These tendencies inside are the objects of study in a deeper investigation. The necessity for it is pointed out in the sutratatparaṁ puruṣakhyāteḥ guṇavaitṛṣṇyam (I.16). In respect of the practice of vairagya, about which we have been studying up to this time, Patanjali says that real vairagya cannot arise unless we gain freedom over the gunas. The spirit of renunciation does not get confirmed and does not become steadfast merely by a readjustment of an outward attitude towards things. What is essential is an adjustment of inward tendencies, and if the tendencies persist, our outward adjustments will not be of much consequence, because what liberates us and what binds us is the tendency inside, and these are the gunas. These gunas are terrific forces, and they cannot be controlled by ordinary effort. They are terrific because they are our masters. We are entirely made up of them, and we are subjected to them in every sense of the term. Every fibre of our being is nothing but the gunas. This is actually the difficulty of self-mastery. The mastery over the gunas is mastery over one's own self.
We have been observing that there are degrees of the observation and experience of self. The selfhood goes on expanding and deepening as we advance further and further. This means that the gunas, in their readjustment of pattern, go on becoming thinner and thinner, rarer and rarer, more and more ethereal in their structure, so that the light of the Truth gets reflected in a greater and greater intensity. It is the opaqueness of the pattern of the gunas that prevents the reflection of Truth in our own self, just as the light of the sun cannot penetrate through a brick wall because it is opaque and throws back the light outwardly rather than absorbing it, whereas the light of the sun can pass through translucent or transparent objects like glass, mirror, etc. In a thickened personality, with a preponderance of tamas and rajas, the reflection of Truth is not so apparent, and it becomes more and more capable of being experienced when the gunas become more and more sattvic in their tendency, which means to say, more and more transparent in their structure. It is then that we feel that the self is progressing in its onward journey and becoming wider in its comprehension and deeper in its profundity.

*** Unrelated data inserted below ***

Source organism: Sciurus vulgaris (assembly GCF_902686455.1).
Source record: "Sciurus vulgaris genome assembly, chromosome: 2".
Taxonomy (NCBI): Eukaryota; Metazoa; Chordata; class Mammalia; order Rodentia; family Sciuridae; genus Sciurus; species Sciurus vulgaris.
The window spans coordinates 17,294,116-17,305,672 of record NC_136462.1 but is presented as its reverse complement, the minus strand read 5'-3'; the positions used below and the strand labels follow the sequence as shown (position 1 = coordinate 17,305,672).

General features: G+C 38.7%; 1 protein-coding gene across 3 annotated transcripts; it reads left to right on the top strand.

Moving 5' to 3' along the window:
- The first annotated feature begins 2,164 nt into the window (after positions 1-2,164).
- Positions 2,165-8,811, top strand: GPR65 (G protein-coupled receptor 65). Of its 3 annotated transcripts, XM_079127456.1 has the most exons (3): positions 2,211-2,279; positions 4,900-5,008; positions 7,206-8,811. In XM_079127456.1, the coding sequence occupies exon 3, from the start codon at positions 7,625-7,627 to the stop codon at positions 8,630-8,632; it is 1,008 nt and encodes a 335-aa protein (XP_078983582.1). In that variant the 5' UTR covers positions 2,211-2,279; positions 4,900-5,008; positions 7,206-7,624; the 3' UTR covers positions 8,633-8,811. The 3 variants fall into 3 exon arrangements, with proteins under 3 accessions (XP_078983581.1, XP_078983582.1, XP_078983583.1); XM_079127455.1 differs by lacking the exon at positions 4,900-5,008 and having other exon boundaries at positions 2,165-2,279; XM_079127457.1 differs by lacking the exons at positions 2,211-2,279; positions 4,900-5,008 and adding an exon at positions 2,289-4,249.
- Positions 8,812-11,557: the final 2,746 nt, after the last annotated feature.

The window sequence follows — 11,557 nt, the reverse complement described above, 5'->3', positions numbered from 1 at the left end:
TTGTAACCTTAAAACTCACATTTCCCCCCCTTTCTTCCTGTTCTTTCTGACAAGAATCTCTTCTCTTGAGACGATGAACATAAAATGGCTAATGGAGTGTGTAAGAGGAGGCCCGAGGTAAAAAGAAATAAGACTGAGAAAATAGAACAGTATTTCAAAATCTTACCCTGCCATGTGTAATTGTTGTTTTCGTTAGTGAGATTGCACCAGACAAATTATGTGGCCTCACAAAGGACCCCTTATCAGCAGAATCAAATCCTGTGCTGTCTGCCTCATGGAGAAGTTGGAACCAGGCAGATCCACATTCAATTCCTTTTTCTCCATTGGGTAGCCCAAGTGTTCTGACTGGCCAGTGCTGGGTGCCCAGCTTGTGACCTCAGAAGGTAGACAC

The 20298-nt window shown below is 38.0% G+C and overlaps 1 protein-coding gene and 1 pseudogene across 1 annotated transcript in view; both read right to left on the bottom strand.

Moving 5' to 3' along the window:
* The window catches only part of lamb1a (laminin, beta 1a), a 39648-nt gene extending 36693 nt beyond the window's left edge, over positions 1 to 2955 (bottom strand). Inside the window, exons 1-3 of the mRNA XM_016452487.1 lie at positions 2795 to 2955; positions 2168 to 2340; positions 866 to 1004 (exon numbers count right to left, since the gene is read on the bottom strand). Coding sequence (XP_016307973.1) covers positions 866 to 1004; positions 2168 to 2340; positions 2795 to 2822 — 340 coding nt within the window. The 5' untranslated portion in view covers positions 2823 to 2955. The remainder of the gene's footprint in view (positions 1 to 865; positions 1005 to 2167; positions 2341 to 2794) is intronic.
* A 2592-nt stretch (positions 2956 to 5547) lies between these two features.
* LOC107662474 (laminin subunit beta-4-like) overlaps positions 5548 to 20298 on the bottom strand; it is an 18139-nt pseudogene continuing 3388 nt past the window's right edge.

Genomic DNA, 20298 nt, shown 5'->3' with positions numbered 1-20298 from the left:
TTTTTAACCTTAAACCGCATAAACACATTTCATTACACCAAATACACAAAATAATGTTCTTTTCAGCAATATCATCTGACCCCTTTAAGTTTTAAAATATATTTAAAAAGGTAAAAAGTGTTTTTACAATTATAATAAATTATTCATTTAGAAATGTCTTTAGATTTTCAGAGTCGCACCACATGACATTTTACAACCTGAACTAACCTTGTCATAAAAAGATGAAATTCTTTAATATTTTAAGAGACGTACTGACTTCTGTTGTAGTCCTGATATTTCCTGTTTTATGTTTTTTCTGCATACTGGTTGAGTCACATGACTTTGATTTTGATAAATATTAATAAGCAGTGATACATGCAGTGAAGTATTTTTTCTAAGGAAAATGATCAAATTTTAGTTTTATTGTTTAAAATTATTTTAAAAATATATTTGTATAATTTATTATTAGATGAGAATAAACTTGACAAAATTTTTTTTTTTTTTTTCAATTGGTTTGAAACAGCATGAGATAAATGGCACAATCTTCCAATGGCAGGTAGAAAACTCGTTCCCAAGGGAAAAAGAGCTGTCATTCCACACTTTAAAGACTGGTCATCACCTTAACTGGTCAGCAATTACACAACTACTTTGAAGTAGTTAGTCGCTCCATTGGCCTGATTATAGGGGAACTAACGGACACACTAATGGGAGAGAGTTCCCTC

How are we to tackle these tendencies – the gunas? Most of our practices are outward; this is what we call the religions of the world. We have religions, but no spirituality in the world, and that is why religions do not help us much. We are very much concerned with rituals and forms, routines, traditions, scriptures, customs, manners, etc., as they have come down to us from ancestry, but these are not going to change us. We may have hundreds of religions with all of their rituals and tradition, but man will be man – he will not change. This is because outward adjustments and disciplines become objects of utility, and have a meaning and significance only if their intention is an inward regeneration. The intention of religions should be a revival of spiritual values inside the individual; and if this is the intention, religion will have meaning.